Among the guests is a 19-year-old guy slouched in a chair spread-eagle and wearing a T-shirt from a University of Miami campus store, trying desperately — but unsuccessfully — to make eye contact with literally anyone while shouting into the void about wanting to get laid. A woman fresh out of a relationship and the oldest one here is drunkenly asking anyone who will listen whether she should get back together with a toxic ex who, apparently unbeknownst to her, is for sure a grifter. Then there's some guy in the kitchen still awake from the previous day, leaning up against a countertop and screaming about all the cocaine he did last night.
At this party, chaos reigns. Welcome to the in-person version of Miami's latest social-media platform: Yik Yak in 2021.
The social-networking smartphone app that allows users to post and comment on its platform anonymously has returned after a four-year hiatus. Those who were in college at one point or another between 2013 and 2017 likely remember it well. Users can publish short messages on what's effectively a nameless messaging board and view other posts (called "yaks") written by fellow users within a five-mile radius.
bout to put yikyak to use to find some weed in miami lmao— coco (@esteelouderrr) August 27, 2021
Yik Yak was founded by two college students in Atlanta and exploded in popularity — with a healthy dose of notoriety — by the end of 2014, at one point becoming one of Apple's most downloaded apps. At the peak of its success, Yik Yak was valued at roughly $400 million, according to Forbes. But the app struggled to retain active users and was accused (often) of basically being a no-holds-barred vehicle for people to lob anonymous personal attacks and threaten violence.
There was many an instance of users posting bomb threats or threatening to carry out mass shootings.
Last month, however, the app relaunched, pledging to prioritize online safety for its users and updating community guidelines to explicitly state Yik Yak's commitment to rooting out bullying, threatening language, hate speech, and sharing anyone's private information. The app will attempt to enforce a one-strike-and-you're-out policy, and any post that is "down-voted" at least five times will be automatically deleted, according to a statement from the app announcing the re-rollout.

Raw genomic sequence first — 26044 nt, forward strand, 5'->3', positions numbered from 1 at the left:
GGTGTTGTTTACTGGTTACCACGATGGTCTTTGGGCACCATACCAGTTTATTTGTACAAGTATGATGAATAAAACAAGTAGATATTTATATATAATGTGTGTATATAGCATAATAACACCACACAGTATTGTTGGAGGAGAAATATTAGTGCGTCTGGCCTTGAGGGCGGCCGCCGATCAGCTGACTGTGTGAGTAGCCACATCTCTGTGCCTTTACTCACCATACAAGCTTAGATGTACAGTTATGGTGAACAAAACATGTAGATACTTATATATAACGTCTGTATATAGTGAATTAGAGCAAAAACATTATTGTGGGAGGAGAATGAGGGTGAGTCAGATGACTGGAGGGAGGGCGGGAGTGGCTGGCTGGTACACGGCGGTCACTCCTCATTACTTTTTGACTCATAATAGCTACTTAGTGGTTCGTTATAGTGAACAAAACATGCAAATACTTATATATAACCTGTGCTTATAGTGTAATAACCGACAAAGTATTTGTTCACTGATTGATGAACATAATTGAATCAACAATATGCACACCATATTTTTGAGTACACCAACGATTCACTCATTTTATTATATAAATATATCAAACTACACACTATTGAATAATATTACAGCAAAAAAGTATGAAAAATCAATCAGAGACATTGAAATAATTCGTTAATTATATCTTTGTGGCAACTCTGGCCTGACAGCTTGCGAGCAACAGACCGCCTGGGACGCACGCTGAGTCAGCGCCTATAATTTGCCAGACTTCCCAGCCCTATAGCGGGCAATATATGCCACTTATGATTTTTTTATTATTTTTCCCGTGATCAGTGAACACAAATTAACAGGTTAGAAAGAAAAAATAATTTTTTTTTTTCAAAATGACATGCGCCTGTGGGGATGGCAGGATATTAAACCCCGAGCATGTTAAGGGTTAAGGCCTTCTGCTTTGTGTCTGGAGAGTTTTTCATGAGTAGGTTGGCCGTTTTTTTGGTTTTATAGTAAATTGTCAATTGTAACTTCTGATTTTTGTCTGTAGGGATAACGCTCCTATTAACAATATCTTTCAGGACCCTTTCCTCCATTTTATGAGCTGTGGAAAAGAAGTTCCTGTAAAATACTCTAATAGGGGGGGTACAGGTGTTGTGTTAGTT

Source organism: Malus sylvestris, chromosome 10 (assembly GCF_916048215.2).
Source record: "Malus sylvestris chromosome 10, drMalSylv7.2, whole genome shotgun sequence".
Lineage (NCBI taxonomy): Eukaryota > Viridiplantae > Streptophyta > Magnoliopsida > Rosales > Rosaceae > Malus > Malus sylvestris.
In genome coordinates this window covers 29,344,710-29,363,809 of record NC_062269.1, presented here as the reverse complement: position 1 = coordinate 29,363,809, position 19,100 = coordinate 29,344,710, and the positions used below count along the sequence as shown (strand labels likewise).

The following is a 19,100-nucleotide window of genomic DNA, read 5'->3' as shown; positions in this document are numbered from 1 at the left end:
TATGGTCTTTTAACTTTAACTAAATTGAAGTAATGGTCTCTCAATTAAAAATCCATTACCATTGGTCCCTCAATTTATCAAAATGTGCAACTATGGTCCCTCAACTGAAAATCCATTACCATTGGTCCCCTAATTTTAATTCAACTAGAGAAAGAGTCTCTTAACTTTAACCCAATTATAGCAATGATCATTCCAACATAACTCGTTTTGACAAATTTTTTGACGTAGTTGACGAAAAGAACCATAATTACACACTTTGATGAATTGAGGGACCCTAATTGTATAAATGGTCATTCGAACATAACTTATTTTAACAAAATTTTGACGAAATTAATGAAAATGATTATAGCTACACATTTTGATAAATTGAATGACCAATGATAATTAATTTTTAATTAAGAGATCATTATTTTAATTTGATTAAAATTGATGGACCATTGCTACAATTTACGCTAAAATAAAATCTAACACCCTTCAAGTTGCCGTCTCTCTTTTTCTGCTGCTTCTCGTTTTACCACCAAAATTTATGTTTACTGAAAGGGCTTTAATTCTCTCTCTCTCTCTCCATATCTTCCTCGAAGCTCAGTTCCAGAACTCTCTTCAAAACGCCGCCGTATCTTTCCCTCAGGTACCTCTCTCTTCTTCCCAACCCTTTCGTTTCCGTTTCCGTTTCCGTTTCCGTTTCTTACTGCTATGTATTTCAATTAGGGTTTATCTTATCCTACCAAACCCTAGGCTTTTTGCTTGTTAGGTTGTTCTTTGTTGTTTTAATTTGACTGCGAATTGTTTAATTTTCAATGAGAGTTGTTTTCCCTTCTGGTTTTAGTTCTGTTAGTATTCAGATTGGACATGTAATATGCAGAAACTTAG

"Today's world offers digital analogs for nearly all types of human interactions, except for those that are oftentimes most important for personal development," part of Yik Yak's statement reads. "We need risk-free, lens-free spaces to be vulnerable, to be curious, and to learn more about the people around us."
why did miami let us get yikyak again pic.twitter.com/IDWHOdF7JG— dr. peepee (@JajaTheJester) August 25, 2021
Representatives from Yik Yak did not immediately respond to inquiries about how many users in the Greater Miami area had downloaded the app since its rebirth three weeks ago.
But a New Times reporter (hi) spent some time on the app recently and logged on from various Miami-area locales, asking users to sound off in the comments about what brought them back to the Yak.
The responses ranged from insightful and earnest to brutally honest and jaded:
"I think people are desperate for a connection but have lost touch with it since the pandemic," one anonymous user within five miles of North Beach stated. "People hook up to feel a void but it never solves the issue, just a temporary band-aid."
Responded another: "I used to post the weather every day back in Chicago. Had lots of traction. Back bc of the nostalgia and bc i used to love the app."
A seemingly lonesome individual wrote: "I feel that COVID is a great contributor as well, people don't have lives anymore. Especially Miami where everybody's hobby was drugs or partying. Now it's just smoking weed at home."
"People here apparently have 0 sense of humor," lamented an anonymous soul in the five-mile vicinity, "and just want to have sex with strangers from the internet."